LEWISTON, Maine — Jacquelyn Mansfield doesn’t remember a time when cats weren’t an important part of her life. Mansfield even has a photo of herself as a baby sleeping in a cradle with the family cat, a Siamese named Sammy, standing over her.
Later, another family cat, Larry, was her constant childhood companion.
“He used to take baths with me. He would eat Doritos. He slept with me every night. He was just the best cat,” Mansfield said. “I’d dress him up in my doll clothes. He was bombproof.”
Now, all grown up, cats are more important to her than ever.
Mansfield owns two cats of her own and volunteers twice a month at the Greater Androscoggin Humane Society. She has also transformed a pandemic passtime, sewing fabric catnip toys together, into a thriving, online cat-centric business.
Now, Mansfield is releasing a new line of innovative, 3D-printed cat toys based on everyday objects felines find fascinating, starting with a kitty-safe, biodegradable, sparkly version of many cats’ favorite non-official toy — the milk jug ring.
“Everyone knows cats like to play with trash,” Mansfield said. “The rings are a huge favorite in my household. I wanted to make something that I knew was non-toxic and safe for cats to chew on.”
Her safer version of the milk jug ring is a little larger and squishier than the real thing. It’s also been cat-tested and approved by many tabbies at the shelter, as well as her own cats at home.
“I have Miss Marbles — she’s a big, chunky, sassy potato — and then there’s Proxima Midnight,” Mansfield said. “She’s a tiny, little black cat. She’s the sweetest creature on earth but she hisses at delivery people.”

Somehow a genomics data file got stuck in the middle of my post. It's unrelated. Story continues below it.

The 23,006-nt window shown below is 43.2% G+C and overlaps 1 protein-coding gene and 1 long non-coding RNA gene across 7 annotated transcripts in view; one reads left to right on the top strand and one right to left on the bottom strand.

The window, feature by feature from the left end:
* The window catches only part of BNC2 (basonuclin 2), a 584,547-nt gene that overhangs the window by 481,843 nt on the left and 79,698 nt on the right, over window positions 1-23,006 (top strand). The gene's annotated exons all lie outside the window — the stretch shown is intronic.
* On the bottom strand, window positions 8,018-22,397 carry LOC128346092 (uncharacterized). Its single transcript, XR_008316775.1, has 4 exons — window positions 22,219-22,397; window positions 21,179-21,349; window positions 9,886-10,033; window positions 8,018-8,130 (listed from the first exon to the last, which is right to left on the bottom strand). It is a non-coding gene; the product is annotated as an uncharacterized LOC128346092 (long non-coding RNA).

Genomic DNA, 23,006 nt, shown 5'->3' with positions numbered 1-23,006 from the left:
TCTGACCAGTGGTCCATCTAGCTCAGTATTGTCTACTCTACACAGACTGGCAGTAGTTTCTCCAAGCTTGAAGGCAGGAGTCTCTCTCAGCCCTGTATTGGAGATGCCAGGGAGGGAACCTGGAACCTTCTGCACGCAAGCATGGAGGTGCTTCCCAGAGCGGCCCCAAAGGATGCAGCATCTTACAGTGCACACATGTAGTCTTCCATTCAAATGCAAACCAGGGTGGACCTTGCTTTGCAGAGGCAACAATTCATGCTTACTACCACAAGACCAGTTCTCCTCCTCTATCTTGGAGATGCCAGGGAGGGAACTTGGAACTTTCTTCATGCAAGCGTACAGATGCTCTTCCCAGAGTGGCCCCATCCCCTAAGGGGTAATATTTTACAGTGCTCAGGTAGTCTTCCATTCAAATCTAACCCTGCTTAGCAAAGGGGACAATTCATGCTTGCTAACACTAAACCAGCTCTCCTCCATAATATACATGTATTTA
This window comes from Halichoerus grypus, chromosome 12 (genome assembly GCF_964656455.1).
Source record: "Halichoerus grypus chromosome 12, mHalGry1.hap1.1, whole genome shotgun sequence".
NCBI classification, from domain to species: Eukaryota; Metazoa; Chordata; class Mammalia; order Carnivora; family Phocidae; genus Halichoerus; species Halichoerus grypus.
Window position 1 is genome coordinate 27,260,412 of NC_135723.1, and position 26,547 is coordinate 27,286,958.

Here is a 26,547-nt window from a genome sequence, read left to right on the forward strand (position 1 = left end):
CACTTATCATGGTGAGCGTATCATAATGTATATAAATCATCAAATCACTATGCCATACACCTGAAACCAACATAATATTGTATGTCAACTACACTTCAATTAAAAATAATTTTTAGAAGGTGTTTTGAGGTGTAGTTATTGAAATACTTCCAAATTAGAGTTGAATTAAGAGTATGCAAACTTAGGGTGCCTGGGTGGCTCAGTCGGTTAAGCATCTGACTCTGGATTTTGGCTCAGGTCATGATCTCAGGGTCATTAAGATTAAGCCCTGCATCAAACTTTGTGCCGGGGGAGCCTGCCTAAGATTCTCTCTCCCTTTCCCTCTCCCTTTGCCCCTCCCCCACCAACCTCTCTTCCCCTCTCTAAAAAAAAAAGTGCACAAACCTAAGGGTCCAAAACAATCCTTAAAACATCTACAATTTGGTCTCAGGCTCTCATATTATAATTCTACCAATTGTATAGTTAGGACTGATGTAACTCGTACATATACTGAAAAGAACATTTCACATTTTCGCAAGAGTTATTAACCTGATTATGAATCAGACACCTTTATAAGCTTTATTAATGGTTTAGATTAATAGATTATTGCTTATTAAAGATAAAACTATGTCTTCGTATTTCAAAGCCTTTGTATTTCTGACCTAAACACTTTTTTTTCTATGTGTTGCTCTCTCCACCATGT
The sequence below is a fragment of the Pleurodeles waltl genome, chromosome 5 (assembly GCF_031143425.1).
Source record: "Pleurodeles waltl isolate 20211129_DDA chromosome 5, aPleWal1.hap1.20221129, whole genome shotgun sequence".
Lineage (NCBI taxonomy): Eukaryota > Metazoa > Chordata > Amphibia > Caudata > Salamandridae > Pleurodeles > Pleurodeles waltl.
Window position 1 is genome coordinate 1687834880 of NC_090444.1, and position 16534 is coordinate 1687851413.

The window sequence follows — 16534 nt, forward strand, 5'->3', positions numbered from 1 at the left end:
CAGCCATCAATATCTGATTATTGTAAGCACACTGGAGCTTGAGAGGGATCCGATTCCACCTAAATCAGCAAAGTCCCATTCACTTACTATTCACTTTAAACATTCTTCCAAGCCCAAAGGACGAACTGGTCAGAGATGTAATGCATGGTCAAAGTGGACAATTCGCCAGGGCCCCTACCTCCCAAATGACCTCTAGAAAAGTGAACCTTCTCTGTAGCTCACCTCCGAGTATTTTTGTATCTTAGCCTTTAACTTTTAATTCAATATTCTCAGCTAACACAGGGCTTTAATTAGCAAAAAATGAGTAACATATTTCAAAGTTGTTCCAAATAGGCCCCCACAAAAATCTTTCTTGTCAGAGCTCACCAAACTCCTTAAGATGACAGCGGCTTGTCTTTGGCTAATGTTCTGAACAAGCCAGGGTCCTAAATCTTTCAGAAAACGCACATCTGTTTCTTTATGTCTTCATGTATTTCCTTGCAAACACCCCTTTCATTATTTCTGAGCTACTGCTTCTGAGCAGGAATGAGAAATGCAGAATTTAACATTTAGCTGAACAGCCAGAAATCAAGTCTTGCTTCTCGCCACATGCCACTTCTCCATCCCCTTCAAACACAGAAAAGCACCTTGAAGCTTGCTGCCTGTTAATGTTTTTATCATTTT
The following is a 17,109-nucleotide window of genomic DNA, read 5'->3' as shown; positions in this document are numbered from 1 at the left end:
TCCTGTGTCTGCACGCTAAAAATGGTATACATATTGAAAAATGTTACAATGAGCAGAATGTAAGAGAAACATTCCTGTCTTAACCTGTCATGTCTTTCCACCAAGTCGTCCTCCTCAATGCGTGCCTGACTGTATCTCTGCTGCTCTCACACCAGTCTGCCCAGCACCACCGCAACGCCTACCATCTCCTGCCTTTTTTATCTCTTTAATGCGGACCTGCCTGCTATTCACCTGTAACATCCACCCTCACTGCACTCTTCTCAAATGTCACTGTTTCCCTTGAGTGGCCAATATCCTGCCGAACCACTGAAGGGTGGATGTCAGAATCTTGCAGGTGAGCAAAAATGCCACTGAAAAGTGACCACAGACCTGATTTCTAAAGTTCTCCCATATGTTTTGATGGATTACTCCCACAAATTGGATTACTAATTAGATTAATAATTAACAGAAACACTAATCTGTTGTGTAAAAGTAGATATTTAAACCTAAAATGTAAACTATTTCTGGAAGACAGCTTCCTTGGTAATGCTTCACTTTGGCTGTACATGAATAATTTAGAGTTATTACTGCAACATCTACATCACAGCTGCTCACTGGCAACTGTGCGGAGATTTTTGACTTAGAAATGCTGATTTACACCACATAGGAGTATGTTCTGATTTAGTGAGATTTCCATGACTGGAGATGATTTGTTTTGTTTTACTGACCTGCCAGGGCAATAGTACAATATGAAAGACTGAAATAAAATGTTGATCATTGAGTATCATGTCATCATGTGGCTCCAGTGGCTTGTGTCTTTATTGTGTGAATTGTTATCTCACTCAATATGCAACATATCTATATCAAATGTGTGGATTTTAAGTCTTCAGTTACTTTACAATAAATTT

The business is called Proxima Design Cat Toys, after her midnight-hued, furry roommate.
Mansfield’s operation has roots in the pandemic.
Faced with a mask shortage in the early days, she began to hand-sew them for herself, friends and family. While she was at it, Mansfield took needle and thread to cat toy ideas as well, stuffing them with catnip. Before long, she’d taught herself to operate a fancy sewing machine and started an Etsy page, to see if anyone would be interested in buying her cat toys.
Mansfield’s felt and cotton toys, shaped like toaster pastries, watermelons, carrots, mice, rainbow flags, burgers, fries, avocados, bats, stars and half-peeled bananas caught on right away.
“It blew up,” Mansfield said. “Now, I make, on average, 50 to 100 toys per week.”
She got the idea to expand into 3D-printed toys after meeting a man with such a printer at a craft fair last year. Now, Mansfield gets the rings made out of a special thermoplastic polymer which is free from any chemicals that could interfere with endocrine or hormone systems in humans or animals. The same material is sometimes used to make human child teething toys.
Mansfield’s next 3D design to hit the market will be a treat puzzle. It’s still in the design phase, however.
Good toys are important for a housecat’s mental and physical health, she said. Without stimulation, cats can get bored, be destructive or develop bad eating habits which can lead to health problems.
“With enrichment, puzzles and brain teasers, they’re going to be happy — and a happy cat is a good companion,” Mansfield said.
Shannon Martin, Community Engagement Supervisor at the Humane Society, said her cats play with Mansfield’s rings all the time.
“I have two very particular cats at home. They’re calicoes with spicy temperaments and they love her toys,” Martin said. “They didn’t need any coaxing. The rings are so simple — but so ingenious.”
Even with business booming, Mansfield is sticking with her day job at a grocery store, for now, while making cat toys by night and volunteering at the shelter. It’s a lot to juggle but it’s worth it, she said, for the cats, if nothing else.
“I’ve lived with cats all my life and they are my greatest joy and best friends,” Mansfield said.